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NICEPHORUS (St.) a celebrated patriarch of Constantinople, of the ninth century, was distinguished for his zealous defence of the worship of images, against the emperor Leo the Armenian, who banished bim in the year 815, to a monastery, where he died in the year 828, aged seventy. His works are, “An Abridgment of History,” from the death of the emperor Mauritius to Constantine Copronymus, printed at the Louvre, 1648, fol. It forms part of the Byzantine history, and has been translated into French by president Cousin. It is said to be accurate, but written in a dry and concise style. An “ Abridgment of Chronography,” which is at the end of Syncellus ; and several other works in Greek, which may be found in P. Labbe's Councils, or the Library of the Fathers. Cardinal Baronius has inserted this patriarch's “ Confession of Faith” in tom. XI. of his Annals. He is supposed by Lardner and others, to have been the author of “The Stichometry,” a catalogue of the books of sacred scripture, which, if of no other use, at least shews that the Jewish canon was generally esteemed sacred by Christians, and that the other books of the Old Testament, which are now deemed “Apocryphal,” were not of equal authority, though sometimes read in the churches, and quoted by Christian writers.'
NICEPHORUS (BLEMmides, or BLEMMYDA), a priest and monk of Mount Athos, flourished in the thirteenth century. He refused the patriarchate of Constantinople from his partiality to the Latin church, and being more inclined to peace than any of the Greeks of his time. In this spirit he composed two treatises concerning “ The Procession of the Holy Ghost;" one addressed to James patriarch of Bulgaria, and the other to the emperor Theodore Lascaris, in both which he refutes those who deny that the Holy Ghost proceeds from the Father and the Son. These two tracts are printed in Greek and Latin, by Allatius, who has also given us a letter, written by Blemmides on his expelling from the church of her convent the mistress of the emperor John Ducas. There are several other pieces of our author in the Vatican library.'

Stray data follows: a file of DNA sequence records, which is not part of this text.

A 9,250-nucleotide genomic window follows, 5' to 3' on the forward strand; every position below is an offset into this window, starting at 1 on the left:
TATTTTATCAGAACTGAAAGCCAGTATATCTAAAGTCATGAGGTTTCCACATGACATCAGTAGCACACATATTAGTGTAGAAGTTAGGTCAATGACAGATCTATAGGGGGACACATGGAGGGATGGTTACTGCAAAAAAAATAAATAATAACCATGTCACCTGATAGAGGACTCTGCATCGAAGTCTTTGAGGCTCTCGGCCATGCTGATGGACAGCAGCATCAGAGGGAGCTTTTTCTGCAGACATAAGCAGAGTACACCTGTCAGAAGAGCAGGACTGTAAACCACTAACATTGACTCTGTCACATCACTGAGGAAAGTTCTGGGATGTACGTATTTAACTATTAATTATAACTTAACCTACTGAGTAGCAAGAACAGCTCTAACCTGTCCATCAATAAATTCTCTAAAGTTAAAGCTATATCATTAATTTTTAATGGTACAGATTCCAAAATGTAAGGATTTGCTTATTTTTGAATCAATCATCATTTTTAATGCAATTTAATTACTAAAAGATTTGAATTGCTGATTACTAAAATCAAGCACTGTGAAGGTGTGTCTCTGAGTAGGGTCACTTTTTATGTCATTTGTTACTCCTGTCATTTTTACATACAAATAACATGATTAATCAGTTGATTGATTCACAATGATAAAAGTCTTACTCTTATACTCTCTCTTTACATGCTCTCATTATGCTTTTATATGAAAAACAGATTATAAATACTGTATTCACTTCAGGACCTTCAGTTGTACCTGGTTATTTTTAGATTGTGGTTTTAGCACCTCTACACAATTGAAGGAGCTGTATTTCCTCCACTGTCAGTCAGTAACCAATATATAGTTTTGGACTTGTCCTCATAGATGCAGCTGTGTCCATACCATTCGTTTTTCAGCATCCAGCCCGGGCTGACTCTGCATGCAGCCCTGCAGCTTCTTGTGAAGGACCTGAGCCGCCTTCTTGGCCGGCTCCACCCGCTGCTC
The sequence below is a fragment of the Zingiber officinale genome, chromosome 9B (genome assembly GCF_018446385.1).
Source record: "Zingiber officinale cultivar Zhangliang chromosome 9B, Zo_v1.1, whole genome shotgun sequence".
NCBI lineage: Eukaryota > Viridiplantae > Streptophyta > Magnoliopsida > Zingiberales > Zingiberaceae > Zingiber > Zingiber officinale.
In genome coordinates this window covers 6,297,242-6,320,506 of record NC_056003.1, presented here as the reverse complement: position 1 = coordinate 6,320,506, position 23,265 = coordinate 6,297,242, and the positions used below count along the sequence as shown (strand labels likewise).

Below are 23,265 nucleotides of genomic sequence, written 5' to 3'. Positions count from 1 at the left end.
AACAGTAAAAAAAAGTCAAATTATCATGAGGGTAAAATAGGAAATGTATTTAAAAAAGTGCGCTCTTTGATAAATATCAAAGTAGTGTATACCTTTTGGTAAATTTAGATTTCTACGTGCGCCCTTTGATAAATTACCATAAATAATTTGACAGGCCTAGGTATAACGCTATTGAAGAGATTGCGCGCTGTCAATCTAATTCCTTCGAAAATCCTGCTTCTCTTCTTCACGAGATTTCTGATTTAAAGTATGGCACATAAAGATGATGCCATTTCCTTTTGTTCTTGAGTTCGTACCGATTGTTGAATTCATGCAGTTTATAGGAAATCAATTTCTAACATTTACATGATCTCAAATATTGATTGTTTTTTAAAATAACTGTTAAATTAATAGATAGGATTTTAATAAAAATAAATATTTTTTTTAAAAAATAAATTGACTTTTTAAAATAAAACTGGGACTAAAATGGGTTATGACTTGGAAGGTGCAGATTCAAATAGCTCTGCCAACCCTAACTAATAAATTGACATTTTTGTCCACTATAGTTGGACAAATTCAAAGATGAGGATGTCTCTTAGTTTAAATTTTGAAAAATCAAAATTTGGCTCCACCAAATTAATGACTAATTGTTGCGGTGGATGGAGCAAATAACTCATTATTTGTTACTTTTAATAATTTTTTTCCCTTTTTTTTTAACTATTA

NICEPHORUS (CALLISTUS), the son of Callistus Xanthopulus, a learned monk of Constantinople, is placed by Wharton at 1333, but by Lardner in 1325. He wrote in Greek an“ Ecclesiastical History," in twenty-three books, eighteen of which are still extant, containing the transactions of the church from the birth of Christ to the death of the emperor Phocas in the year 610. We have nothing left besides the arguments of the five other books, from the commencement of the reign of the emperor Heraclius to the end of that of Leo the philosopher, who died in the year 911. He dedicated this history to the emperor Andronicus Palæologus the elder : it was translated into Latin by John Langius, and has gone through several editions, the best of which is that of Paris, in 1630. There is only one manuscript of this history, which was said to be formerly in the library of Matthias, king of Hungary, and now in that of Vienna. Nicephorus was no more than thirty years of age when he compiled it, and it is said to abound in fables, and therefore has been treated with contempt by Beza, and by Gesner. Some other pieces are ascribed to our author. Labbé, in his preliminary discourse prefixed to the “Byzantine Historians," has given a catalogue of the emperors and patriarchs of Constantinople, composed by Nicephorus. His abridgment of the Bible in iambic verse was printed at Basil in 1536, and Dr. Hody has attributed to him a small piece which he published in Greek and Latin, during his controversy with Mr. Dodwell, under the title of " Anglicani Schismatis Redargutio." His homilies on Mary Magdalen are also inserted in Bandini “Monumenta," 1762, vol. III.'
1 Moreri.-Lardner's Works. * Moreri. Dupiu. -Cave, vol. II. - Fabric. Bibl, Græc.
NICERON (JOHN FRANCIS), an able mathematician, was born at Paris in 1613. Having finished his academical studies with the most promising success, he entered into the order of Minims, took the habit in 1632, and as usual, changed the name given him at his baptism for that of Francis, the name of his paternal uncle, who was also a Minim, or Franciscan. The inclination which he had for mathematics appeared early during his philosophical studies; and he devoted to this science all the time he could spare from his other employments, after he had completed his studies in theology. All the branches of the mathematics, however, did not equally engage his attention; he confined himself particularly to optics, and studied the rest only as they were subservient to his more favourite pursuit.
Cave, vol. II.-Lardner's Works.-- Fabric. Bibl, Græc.-Mosheim.
He informs us in the preface to his “ Thaumaturgus Opticus," ibat he went twice to Rome; and that, on his return home, he was appointed teacher of theology. He was afterwards chosen to accompany father Francis de la Noue, vicar-general of the order, in his visitation of the convents throughout all France. Amidst so many employments, it is wonderful that he found so much time to study, for his life was short, and must have been laborious. Being taken sick at Aix, in Provence, he died there, September 22, 1646, aged only thirty-three. He was an intimate acquaintance of Des Cartes, who had a high esteem for him, and presented him with his works. Niceron's writings are, 1. “ L'Interprétation des Chiffres, ou Regles pour bien entendre et expliquer facilement toutes sortes des Chiffres Simples," &c. Paris, 1641, 8vo. This was only a translation on the art of decyphering, written by Cospi in Italian, but is much improved by Niceron, who justly conceived it to be a work of utility. 2. “ La Perspective curieuse, ou Magie artificielle des effets marveilleux de l'Optique, Catroptique, et Dioptrique,” intended as an introduction to his, 3. “ Thaumaturgus Opticus: sive, Admiranda Optices, Catoptrices, et Dioptrices, Pars prima, &c.” 1646, fol. He intended to add two other parts, but was prevented by death.